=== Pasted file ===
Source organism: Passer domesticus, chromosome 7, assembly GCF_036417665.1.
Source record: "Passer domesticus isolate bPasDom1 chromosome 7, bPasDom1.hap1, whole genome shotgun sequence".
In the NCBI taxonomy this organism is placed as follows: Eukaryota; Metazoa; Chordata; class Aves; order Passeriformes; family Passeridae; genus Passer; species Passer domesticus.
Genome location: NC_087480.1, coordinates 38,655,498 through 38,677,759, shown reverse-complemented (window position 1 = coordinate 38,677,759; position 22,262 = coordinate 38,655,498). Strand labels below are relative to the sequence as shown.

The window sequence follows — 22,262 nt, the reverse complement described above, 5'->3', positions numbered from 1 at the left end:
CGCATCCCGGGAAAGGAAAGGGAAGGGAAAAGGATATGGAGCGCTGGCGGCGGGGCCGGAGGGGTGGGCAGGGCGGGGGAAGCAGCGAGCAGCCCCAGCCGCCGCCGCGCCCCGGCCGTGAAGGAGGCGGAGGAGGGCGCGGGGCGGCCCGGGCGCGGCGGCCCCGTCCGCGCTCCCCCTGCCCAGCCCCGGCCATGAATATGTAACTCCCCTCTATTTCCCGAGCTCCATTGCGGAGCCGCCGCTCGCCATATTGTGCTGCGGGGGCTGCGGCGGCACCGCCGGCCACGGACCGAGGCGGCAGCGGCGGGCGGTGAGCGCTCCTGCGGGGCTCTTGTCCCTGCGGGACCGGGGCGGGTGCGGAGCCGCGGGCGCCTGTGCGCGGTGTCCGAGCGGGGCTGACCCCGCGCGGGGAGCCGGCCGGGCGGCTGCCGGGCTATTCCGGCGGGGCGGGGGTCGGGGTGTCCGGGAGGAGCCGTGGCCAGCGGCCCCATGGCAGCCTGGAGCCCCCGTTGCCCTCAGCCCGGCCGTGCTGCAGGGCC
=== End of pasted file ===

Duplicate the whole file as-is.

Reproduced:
Source organism: Passer domesticus, chromosome 7, assembly GCF_036417665.1.
Source record: "Passer domesticus isolate bPasDom1 chromosome 7, bPasDom1.hap1, whole genome shotgun sequence".
In the NCBI taxonomy this organism is placed as follows: Eukaryota; Metazoa; Chordata; class Aves; order Passeriformes; family Passeridae; genus Passer; species Passer domesticus.
Genome location: NC_087480.1, coordinates 38,655,498 through 38,677,759, shown reverse-complemented (window position 1 = coordinate 38,677,759; position 22,262 = coordinate 38,655,498). Strand labels below are relative to the sequence as shown.

The window sequence follows — 22,262 nt, the reverse complement described above, 5'->3', positions numbered from 1 at the left end:
CGCATCCCGGGAAAGGAAAGGGAAGGGAAAAGGATATGGAGCGCTGGCGGCGGGGCCGGAGGGGTGGGCAGGGCGGGGGAAGCAGCGAGCAGCCCCAGCCGCCGCCGCGCCCCGGCCGTGAAGGAGGCGGAGGAGGGCGCGGGGCGGCCCGGGCGCGGCGGCCCCGTCCGCGCTCCCCCTGCCCAGCCCCGGCCATGAATATGTAACTCCCCTCTATTTCCCGAGCTCCATTGCGGAGCCGCCGCTCGCCATATTGTGCTGCGGGGGCTGCGGCGGCACCGCCGGCCACGGACCGAGGCGGCAGCGGCGGGCGGTGAGCGCTCCTGCGGGGCTCTTGTCCCTGCGGGACCGGGGCGGGTGCGGAGCCGCGGGCGCCTGTGCGCGGTGTCCGAGCGGGGCTGACCCCGCGCGGGGAGCCGGCCGGGCGGCTGCCGGGCTATTCCGGCGGGGCGGGGGTCGGGGTGTCCGGGAGGAGCCGTGGCCAGCGGCCCCATGGCAGCCTGGAGCCCCCGTTGCCCTCAGCCCGGCCGTGCTGCAGGGCC